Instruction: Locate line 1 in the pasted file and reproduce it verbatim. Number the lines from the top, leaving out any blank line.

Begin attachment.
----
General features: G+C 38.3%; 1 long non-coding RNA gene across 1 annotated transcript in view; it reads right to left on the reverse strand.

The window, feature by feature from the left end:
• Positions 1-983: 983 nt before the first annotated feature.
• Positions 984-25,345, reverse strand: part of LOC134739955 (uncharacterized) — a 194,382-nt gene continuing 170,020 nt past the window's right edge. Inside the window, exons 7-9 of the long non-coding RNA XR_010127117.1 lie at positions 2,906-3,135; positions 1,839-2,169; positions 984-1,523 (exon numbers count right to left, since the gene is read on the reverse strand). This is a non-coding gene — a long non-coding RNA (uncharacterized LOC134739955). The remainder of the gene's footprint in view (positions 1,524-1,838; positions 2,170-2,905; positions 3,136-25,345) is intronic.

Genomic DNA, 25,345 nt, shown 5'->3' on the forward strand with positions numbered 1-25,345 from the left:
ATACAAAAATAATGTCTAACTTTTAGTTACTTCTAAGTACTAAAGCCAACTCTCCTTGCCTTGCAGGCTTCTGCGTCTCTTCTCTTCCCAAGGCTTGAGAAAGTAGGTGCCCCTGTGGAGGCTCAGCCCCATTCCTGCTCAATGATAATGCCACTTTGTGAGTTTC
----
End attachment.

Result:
General features: G+C 38.3%; 1 long non-coding RNA gene across 1 annotated transcript in view; it reads right to left on the reverse strand.